Ford Bursey, MD
What is the accuracy of individual symptoms and combinations of clinical findings for diagnosing the irritable bowel syndrome (IBS)?
Included studies compared individual symptoms or combinations of clinical findings with investigational tests (colonoscopy, barium enema, or computed tomographic colography) for diagnosing IBS in unselected patients > 16 years of age who had lower gastrointestinal (GI) symptoms. IBS was defined as a functional disorder that was ruled out by the presence of organic lower GI disease. Lower GI symptoms had to be recorded before investigational tests were done. Outcomes were sensitivity, specificity, and positive and negative likelihood ratios (LRs).
MEDLINE (1950 to Jun 2008), EMBASE/Excerpta Medica (1980 to Jun 2008), and reference lists were searched for prospective, cross-sectional studies that included ≥ 50 patients. 10 studies (n = 2355) met the selection criteria: 1 was partly done in a primary care setting, and 9 were done in secondary care settings. 5 studies did independent, blinded comparisons of symptoms/findings with valid reference standards in ≥ 200 consecutive patients.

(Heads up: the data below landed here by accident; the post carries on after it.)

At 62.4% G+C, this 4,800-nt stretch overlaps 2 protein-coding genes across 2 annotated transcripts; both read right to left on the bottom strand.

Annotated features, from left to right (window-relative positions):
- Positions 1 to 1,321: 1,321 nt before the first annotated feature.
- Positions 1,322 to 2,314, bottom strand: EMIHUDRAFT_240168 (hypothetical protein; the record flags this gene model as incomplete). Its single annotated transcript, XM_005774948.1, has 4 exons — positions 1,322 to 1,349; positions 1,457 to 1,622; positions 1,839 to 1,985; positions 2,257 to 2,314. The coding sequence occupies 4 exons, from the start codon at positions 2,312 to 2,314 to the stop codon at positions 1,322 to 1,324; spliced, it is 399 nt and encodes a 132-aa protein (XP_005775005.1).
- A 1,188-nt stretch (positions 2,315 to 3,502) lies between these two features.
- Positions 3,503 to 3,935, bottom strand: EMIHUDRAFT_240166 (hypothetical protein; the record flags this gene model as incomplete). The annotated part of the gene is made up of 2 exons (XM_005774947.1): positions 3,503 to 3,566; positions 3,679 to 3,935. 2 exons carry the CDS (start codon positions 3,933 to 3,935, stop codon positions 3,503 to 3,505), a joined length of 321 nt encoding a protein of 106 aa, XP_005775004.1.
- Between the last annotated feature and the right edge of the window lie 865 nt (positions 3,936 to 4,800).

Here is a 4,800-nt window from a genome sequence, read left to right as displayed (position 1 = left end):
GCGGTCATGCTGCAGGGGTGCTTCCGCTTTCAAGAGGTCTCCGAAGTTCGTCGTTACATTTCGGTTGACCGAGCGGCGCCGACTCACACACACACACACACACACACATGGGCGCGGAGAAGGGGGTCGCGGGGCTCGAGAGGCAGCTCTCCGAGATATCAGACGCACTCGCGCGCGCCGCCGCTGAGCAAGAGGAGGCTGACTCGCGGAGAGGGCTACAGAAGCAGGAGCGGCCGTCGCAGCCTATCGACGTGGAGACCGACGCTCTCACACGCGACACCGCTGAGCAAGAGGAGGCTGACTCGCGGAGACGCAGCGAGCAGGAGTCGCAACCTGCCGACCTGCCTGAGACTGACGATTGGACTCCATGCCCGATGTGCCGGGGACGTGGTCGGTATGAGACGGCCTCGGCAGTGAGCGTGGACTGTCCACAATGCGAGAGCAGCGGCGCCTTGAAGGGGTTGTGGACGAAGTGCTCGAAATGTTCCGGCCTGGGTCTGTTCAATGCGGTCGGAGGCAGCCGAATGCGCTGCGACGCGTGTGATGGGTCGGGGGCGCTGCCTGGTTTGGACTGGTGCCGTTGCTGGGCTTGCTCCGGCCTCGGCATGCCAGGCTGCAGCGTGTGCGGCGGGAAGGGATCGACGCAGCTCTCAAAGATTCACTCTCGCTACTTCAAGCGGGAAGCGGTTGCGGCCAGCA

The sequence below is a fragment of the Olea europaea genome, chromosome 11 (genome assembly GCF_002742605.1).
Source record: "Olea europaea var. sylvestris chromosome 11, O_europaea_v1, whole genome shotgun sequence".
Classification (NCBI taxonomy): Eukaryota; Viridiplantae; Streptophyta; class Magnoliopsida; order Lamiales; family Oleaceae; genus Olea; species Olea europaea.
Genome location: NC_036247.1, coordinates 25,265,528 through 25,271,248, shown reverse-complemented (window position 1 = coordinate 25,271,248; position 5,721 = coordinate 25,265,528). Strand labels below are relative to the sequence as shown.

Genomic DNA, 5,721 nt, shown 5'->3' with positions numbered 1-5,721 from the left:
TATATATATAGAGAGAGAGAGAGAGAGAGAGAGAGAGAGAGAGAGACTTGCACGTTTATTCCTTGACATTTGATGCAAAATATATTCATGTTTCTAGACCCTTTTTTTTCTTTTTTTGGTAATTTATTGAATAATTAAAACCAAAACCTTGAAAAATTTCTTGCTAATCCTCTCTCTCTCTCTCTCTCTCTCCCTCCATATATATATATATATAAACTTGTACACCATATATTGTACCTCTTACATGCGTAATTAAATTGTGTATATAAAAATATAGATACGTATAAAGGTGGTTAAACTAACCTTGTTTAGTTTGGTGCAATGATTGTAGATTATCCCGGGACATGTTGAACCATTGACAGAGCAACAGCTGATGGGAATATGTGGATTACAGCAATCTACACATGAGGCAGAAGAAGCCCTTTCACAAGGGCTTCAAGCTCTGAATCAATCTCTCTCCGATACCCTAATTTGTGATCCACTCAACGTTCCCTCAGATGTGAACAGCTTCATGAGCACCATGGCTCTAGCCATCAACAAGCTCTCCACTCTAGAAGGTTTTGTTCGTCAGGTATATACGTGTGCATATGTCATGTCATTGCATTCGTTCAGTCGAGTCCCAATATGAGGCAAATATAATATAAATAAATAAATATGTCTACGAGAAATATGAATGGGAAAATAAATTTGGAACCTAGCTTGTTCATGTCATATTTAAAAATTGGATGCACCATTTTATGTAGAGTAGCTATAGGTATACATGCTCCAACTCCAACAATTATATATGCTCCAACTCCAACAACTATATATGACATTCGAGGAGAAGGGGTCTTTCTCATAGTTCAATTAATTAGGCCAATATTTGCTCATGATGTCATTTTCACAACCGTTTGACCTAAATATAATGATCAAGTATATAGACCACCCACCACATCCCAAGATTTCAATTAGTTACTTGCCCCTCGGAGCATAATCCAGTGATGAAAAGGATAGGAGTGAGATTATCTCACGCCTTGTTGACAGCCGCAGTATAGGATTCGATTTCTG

Pooled prevalence of IBS was 57%. Pooled data for diagnostic accuracy of 7 individual symptoms and 2 combinations of clinical findings are in the Table. 4 individual studies evaluated different statistical models of clinical findings; diagnostic accuracy varied.
Combinations of clinical findings had moderate sensitivity and specificity for diagnosing the irritable bowel syndrome; individual symptoms had limited accuracy.
Pooled test characteristics for diagnosing the irritable bowel syndrome*
*Diagnostic terms and abbreviations defined in Glossary.
†Maximum Kruis score = 87, based on patient-reported symptoms and physician-assessed signs.
‡Maximum Manning criteria = 6, based on the following: increased bowel movements or looser stools with onset of pain; abdominal bloating; abdominal pain relieved by evacuation; incomplete evacuation; or mucus per rectum.
Ford Bursey. Review: Combinations of clinical findings had moderate sensitivity and specificity for diagnosing the irritable bowel syndrome. Ann Intern Med. 2009;150:JC3–13. doi: 10.7326/0003-4819-150-6-200903170-02013
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Published: Ann Intern Med. 2009;150(6):JC3-13.
Gastroenterology/Hepatology, Irritable Bowel Syndrome.
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